June 16, 2002
June 16, 2002
June 19, 2002
7.1225.1 - 7.1225.9
Understanding and Utilizing Adjunct Professors for Non- traditional Engineering and Technology Graduate Education
D. D. Dunlap, 1 R. E. Willis2 D. A. Keating, 3 T. G. Stanford, 3 R. J. Bennett, 2 M. I. Mendelson, 4 M. J. Aherne 5
Western Carolina University 1 / St Thomas University 2 / University of South Carolina 3 / Loyola Marymount University 4 / University of Alberta 5
Re-envisioning adjunct faculty members for non-traditional engineering graduate education is developing ways to effect a national dialogue on how to re-envision and position engineering graduate education to meet both the technology and societal needs of the 21st century. This paper adds value for the preparation of adjunct faculty members as graduate instructors and future teaching scholars. The paper contains an expanding set of Promising Practices in engineering and technology education that are currently being used. Teaching at the graduate level requires a high level of motivation in faculty who are committed to excellence in knowledge, in research, and in contributions to the profession, and/or serve to the community. Adjunct professors are an excellent way to bridge with the community and add richness to many course and degree program offerings.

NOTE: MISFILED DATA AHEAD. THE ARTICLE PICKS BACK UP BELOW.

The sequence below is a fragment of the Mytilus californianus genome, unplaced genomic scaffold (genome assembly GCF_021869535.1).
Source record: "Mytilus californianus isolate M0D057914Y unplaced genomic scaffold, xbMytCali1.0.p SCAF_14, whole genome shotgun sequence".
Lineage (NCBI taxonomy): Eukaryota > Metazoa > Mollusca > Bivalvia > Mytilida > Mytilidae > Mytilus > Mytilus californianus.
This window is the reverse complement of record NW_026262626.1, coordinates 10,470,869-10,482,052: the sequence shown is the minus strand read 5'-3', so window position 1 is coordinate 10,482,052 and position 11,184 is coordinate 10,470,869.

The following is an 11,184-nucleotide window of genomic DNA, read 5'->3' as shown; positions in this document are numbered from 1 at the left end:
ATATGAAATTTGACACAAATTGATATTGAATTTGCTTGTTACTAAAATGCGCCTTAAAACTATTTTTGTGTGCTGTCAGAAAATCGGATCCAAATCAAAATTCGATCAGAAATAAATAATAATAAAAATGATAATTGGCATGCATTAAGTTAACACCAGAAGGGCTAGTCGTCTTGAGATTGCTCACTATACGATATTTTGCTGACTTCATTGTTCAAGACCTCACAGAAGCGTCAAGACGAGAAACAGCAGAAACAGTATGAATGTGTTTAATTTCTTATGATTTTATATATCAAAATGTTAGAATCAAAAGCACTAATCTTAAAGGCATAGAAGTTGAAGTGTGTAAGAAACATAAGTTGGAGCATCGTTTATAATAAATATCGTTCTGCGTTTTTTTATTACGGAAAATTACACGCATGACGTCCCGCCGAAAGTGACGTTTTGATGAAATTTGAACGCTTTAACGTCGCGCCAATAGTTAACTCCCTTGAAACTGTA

The role of the adjunct within the modern university professional school is ambiguous - something more than a casual visitor - less than a fully participating member of the faculty. This changing role of the adjunct is closely related to the changing role of the professional school itself. To consider the potential role of the adjunct it is necessary to understand this common evolution.
During the seventeenth and early eighteenth centuries, the college or university focused on the humanities and the classical languages of Greek and Latin. Gradually this curriculum expanded to include the natural sciences. By the end of the eighteenth century the forerunners of the social sciences such as political economy and sociology were becoming accepted. Practical skills and professions were still learned primarily through apprenticeship.
The “learned professions” of theology, medicine, and law increasingly drew their members from those with prior university training and were gradually (and often
“Proceedings of the 2002 American Society for Engineering Education Annual Conference & Exposition Copyright Ó 2002, American Society for Engineering Education”
Willis, R., & Dunlap, D. (2002, June), Understanding And Utilizing Adjunct Professors For Non Traditional Engineering And Technology Graduate Education Paper presented at 2002 Annual Conference, Montreal, Canada. 10.18260/1-2--10869
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